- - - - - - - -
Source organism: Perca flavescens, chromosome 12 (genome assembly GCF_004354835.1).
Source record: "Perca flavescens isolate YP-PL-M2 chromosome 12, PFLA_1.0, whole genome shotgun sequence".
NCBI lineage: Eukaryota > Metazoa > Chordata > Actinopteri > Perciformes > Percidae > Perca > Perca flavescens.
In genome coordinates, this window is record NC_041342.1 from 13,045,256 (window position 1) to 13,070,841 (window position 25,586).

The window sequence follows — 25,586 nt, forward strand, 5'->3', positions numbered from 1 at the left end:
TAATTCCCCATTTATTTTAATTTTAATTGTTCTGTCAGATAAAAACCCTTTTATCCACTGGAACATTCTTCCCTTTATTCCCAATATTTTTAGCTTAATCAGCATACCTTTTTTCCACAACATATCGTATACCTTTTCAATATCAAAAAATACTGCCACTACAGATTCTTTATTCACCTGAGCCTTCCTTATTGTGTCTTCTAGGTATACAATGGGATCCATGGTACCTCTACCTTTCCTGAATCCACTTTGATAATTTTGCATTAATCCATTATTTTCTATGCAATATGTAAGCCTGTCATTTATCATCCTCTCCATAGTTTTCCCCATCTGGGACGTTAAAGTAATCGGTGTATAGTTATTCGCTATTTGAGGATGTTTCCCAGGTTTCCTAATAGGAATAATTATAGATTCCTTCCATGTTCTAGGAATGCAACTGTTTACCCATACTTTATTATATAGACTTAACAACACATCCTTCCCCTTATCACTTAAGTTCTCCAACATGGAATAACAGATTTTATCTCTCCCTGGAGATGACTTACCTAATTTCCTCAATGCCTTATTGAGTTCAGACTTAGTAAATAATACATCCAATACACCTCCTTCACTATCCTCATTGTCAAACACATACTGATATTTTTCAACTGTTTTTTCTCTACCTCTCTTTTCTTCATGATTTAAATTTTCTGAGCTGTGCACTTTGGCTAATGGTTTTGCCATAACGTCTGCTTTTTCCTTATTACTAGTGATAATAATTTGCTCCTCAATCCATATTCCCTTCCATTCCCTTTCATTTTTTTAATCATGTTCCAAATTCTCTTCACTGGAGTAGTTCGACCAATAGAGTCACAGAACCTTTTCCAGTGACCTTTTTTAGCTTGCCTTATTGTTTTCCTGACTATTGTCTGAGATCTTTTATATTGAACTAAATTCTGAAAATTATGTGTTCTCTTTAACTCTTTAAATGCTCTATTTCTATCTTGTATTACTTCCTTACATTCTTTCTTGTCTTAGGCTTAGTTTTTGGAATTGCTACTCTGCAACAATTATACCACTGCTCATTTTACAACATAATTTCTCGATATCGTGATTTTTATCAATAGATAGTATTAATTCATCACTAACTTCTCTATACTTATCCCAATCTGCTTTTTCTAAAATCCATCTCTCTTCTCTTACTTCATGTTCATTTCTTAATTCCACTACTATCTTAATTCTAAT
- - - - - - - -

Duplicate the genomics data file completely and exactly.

Source organism: Perca flavescens, chromosome 12 (genome assembly GCF_004354835.1).
Source record: "Perca flavescens isolate YP-PL-M2 chromosome 12, PFLA_1.0, whole genome shotgun sequence".
NCBI lineage: Eukaryota > Metazoa > Chordata > Actinopteri > Perciformes > Percidae > Perca > Perca flavescens.
In genome coordinates, this window is record NC_041342.1 from 13,045,256 (window position 1) to 13,070,841 (window position 25,586).

The window sequence follows — 25,586 nt, forward strand, 5'->3', positions numbered from 1 at the left end:
TAATTCCCCATTTATTTTAATTTTAATTGTTCTGTCAGATAAAAACCCTTTTATCCACTGGAACATTCTTCCCTTTATTCCCAATATTTTTAGCTTAATCAGCATACCTTTTTTCCACAACATATCGTATACCTTTTCAATATCAAAAAATACTGCCACTACAGATTCTTTATTCACCTGAGCCTTCCTTATTGTGTCTTCTAGGTATACAATGGGATCCATGGTACCTCTACCTTTCCTGAATCCACTTTGATAATTTTGCATTAATCCATTATTTTCTATGCAATATGTAAGCCTGTCATTTATCATCCTCTCCATAGTTTTCCCCATCTGGGACGTTAAAGTAATCGGTGTATAGTTATTCGCTATTTGAGGATGTTTCCCAGGTTTCCTAATAGGAATAATTATAGATTCCTTCCATGTTCTAGGAATGCAACTGTTTACCCATACTTTATTATATAGACTTAACAACACATCCTTCCCCTTATCACTTAAGTTCTCCAACATGGAATAACAGATTTTATCTCTCCCTGGAGATGACTTACCTAATTTCCTCAATGCCTTATTGAGTTCAGACTTAGTAAATAATACATCCAATACACCTCCTTCACTATCCTCATTGTCAAACACATACTGATATTTTTCAACTGTTTTTTCTCTACCTCTCTTTTCTTCATGATTTAAATTTTCTGAGCTGTGCACTTTGGCTAATGGTTTTGCCATAACGTCTGCTTTTTCCTTATTACTAGTGATAATAATTTGCTCCTCAATCCATATTCCCTTCCATTCCCTTTCATTTTTTTAATCATGTTCCAAATTCTCTTCACTGGAGTAGTTCGACCAATAGAGTCACAGAACCTTTTCCAGTGACCTTTTTTAGCTTGCCTTATTGTTTTCCTGACTATTGTCTGAGATCTTTTATATTGAACTAAATTCTGAAAATTATGTGTTCTCTTTAACTCTTTAAATGCTCTATTTCTATCTTGTATTACTTCCTTACATTCTTTCTTGTCTTAGGCTTAGTTTTTGGAATTGCTACTCTGCAACAATTATACCACTGCTCATTTTACAACATAATTTCTCGATATCGTGATTTTTATCAATAGATAGTATTAATTCATCACTAACTTCTCTATACTTATCCCAATCTGCTTTTTCTAAAATCCATCTCTCTTCTCTTACTTCATGTTCATTTCTTAATTCCACTACTATCTTAATTCTAAT